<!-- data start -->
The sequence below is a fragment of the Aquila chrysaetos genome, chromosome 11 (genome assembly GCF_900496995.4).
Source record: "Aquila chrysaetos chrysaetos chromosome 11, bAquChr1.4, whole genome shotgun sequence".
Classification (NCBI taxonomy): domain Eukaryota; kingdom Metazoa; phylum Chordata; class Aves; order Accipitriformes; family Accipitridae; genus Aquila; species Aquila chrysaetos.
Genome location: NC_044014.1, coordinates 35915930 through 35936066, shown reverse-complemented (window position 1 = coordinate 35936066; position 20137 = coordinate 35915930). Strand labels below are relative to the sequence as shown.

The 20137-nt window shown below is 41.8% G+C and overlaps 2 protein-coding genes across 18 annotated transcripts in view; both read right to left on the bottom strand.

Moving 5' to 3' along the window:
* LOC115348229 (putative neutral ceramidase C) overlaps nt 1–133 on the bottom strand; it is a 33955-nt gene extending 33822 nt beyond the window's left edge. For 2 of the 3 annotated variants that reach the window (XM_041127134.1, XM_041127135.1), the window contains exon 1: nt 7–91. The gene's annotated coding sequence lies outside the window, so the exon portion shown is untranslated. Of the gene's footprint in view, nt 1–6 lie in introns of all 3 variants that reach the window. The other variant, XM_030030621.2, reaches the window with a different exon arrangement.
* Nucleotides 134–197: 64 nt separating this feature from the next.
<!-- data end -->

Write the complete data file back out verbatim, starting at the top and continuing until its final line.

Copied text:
The sequence below is a fragment of the Aquila chrysaetos genome, chromosome 11 (genome assembly GCF_900496995.4).
Source record: "Aquila chrysaetos chrysaetos chromosome 11, bAquChr1.4, whole genome shotgun sequence".
Classification (NCBI taxonomy): domain Eukaryota; kingdom Metazoa; phylum Chordata; class Aves; order Accipitriformes; family Accipitridae; genus Aquila; species Aquila chrysaetos.
Genome location: NC_044014.1, coordinates 35915930 through 35936066, shown reverse-complemented (window position 1 = coordinate 35936066; position 20137 = coordinate 35915930). Strand labels below are relative to the sequence as shown.

The 20137-nt window shown below is 41.8% G+C and overlaps 2 protein-coding genes across 18 annotated transcripts in view; both read right to left on the bottom strand.

Moving 5' to 3' along the window:
* LOC115348229 (putative neutral ceramidase C) overlaps nt 1–133 on the bottom strand; it is a 33955-nt gene extending 33822 nt beyond the window's left edge. For 2 of the 3 annotated variants that reach the window (XM_041127134.1, XM_041127135.1), the window contains exon 1: nt 7–91. The gene's annotated coding sequence lies outside the window, so the exon portion shown is untranslated. Of the gene's footprint in view, nt 1–6 lie in introns of all 3 variants that reach the window. The other variant, XM_030030621.2, reaches the window with a different exon arrangement.
* Nucleotides 134–197: 64 nt separating this feature from the next.